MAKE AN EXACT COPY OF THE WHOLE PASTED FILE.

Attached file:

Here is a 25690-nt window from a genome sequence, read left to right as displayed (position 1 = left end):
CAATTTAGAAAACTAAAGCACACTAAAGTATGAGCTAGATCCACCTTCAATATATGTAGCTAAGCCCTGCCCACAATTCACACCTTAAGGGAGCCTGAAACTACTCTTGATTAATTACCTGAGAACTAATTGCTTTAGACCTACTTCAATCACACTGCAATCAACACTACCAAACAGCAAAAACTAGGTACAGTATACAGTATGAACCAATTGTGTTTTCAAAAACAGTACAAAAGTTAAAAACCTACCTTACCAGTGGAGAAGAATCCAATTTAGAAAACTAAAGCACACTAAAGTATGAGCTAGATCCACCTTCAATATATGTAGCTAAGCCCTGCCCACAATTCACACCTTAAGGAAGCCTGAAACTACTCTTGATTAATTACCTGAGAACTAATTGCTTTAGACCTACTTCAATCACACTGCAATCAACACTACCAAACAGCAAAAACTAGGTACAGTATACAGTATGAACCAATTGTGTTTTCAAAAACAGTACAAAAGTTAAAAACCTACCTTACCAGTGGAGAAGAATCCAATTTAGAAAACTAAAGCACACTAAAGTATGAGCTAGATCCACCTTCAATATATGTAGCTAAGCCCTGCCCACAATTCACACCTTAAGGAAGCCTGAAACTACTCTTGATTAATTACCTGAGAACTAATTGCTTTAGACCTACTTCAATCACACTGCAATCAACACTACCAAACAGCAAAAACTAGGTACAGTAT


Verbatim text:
Here is a 25690-nt window from a genome sequence, read left to right as displayed (position 1 = left end):
CAATTTAGAAAACTAAAGCACACTAAAGTATGAGCTAGATCCACCTTCAATATATGTAGCTAAGCCCTGCCCACAATTCACACCTTAAGGGAGCCTGAAACTACTCTTGATTAATTACCTGAGAACTAATTGCTTTAGACCTACTTCAATCACACTGCAATCAACACTACCAAACAGCAAAAACTAGGTACAGTATACAGTATGAACCAATTGTGTTTTCAAAAACAGTACAAAAGTTAAAAACCTACCTTACCAGTGGAGAAGAATCCAATTTAGAAAACTAAAGCACACTAAAGTATGAGCTAGATCCACCTTCAATATATGTAGCTAAGCCCTGCCCACAATTCACACCTTAAGGAAGCCTGAAACTACTCTTGATTAATTACCTGAGAACTAATTGCTTTAGACCTACTTCAATCACACTGCAATCAACACTACCAAACAGCAAAAACTAGGTACAGTATACAGTATGAACCAATTGTGTTTTCAAAAACAGTACAAAAGTTAAAAACCTACCTTACCAGTGGAGAAGAATCCAATTTAGAAAACTAAAGCACACTAAAGTATGAGCTAGATCCACCTTCAATATATGTAGCTAAGCCCTGCCCACAATTCACACCTTAAGGAAGCCTGAAACTACTCTTGATTAATTACCTGAGAACTAATTGCTTTAGACCTACTTCAATCACACTGCAATCAACACTACCAAACAGCAAAAACTAGGTACAGTAT